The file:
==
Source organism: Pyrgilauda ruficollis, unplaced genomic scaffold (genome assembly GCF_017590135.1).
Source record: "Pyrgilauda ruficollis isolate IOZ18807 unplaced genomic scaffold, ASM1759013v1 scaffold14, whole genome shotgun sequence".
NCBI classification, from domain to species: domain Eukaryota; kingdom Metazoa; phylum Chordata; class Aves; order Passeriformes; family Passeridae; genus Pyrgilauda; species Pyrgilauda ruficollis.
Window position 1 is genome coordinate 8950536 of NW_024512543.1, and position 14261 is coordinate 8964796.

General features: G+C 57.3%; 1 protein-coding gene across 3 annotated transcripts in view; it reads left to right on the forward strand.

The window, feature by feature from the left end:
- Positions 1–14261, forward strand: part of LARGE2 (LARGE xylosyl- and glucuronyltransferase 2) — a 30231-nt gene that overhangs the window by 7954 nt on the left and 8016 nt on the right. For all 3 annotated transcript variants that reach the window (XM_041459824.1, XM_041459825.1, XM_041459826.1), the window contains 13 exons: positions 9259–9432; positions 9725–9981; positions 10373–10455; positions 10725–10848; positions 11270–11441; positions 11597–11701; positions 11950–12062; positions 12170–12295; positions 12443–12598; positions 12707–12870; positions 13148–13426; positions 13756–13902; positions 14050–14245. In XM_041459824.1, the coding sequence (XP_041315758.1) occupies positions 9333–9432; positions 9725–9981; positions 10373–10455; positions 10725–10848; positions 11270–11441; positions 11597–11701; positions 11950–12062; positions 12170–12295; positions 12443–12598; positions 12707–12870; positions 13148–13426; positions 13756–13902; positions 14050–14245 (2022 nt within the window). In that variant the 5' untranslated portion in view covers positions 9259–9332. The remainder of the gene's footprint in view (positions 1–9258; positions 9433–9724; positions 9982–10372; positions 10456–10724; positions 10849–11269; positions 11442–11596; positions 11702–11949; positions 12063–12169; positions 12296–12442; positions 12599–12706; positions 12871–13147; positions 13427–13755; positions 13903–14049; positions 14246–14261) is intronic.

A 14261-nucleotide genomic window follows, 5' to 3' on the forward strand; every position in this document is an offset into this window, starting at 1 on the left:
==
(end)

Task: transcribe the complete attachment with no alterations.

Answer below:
Source organism: Pyrgilauda ruficollis, unplaced genomic scaffold (genome assembly GCF_017590135.1).
Source record: "Pyrgilauda ruficollis isolate IOZ18807 unplaced genomic scaffold, ASM1759013v1 scaffold14, whole genome shotgun sequence".
NCBI classification, from domain to species: domain Eukaryota; kingdom Metazoa; phylum Chordata; class Aves; order Passeriformes; family Passeridae; genus Pyrgilauda; species Pyrgilauda ruficollis.
Window position 1 is genome coordinate 8950536 of NW_024512543.1, and position 14261 is coordinate 8964796.

General features: G+C 57.3%; 1 protein-coding gene across 3 annotated transcripts in view; it reads left to right on the forward strand.

The window, feature by feature from the left end:
- Positions 1–14261, forward strand: part of LARGE2 (LARGE xylosyl- and glucuronyltransferase 2) — a 30231-nt gene that overhangs the window by 7954 nt on the left and 8016 nt on the right. For all 3 annotated transcript variants that reach the window (XM_041459824.1, XM_041459825.1, XM_041459826.1), the window contains 13 exons: positions 9259–9432; positions 9725–9981; positions 10373–10455; positions 10725–10848; positions 11270–11441; positions 11597–11701; positions 11950–12062; positions 12170–12295; positions 12443–12598; positions 12707–12870; positions 13148–13426; positions 13756–13902; positions 14050–14245. In XM_041459824.1, the coding sequence (XP_041315758.1) occupies positions 9333–9432; positions 9725–9981; positions 10373–10455; positions 10725–10848; positions 11270–11441; positions 11597–11701; positions 11950–12062; positions 12170–12295; positions 12443–12598; positions 12707–12870; positions 13148–13426; positions 13756–13902; positions 14050–14245 (2022 nt within the window). In that variant the 5' untranslated portion in view covers positions 9259–9332. The remainder of the gene's footprint in view (positions 1–9258; positions 9433–9724; positions 9982–10372; positions 10456–10724; positions 10849–11269; positions 11442–11596; positions 11702–11949; positions 12063–12169; positions 12296–12442; positions 12599–12706; positions 12871–13147; positions 13427–13755; positions 13903–14049; positions 14246–14261) is intronic.

A 14261-nucleotide genomic window follows, 5' to 3' on the forward strand; every position in this document is an offset into this window, starting at 1 on the left: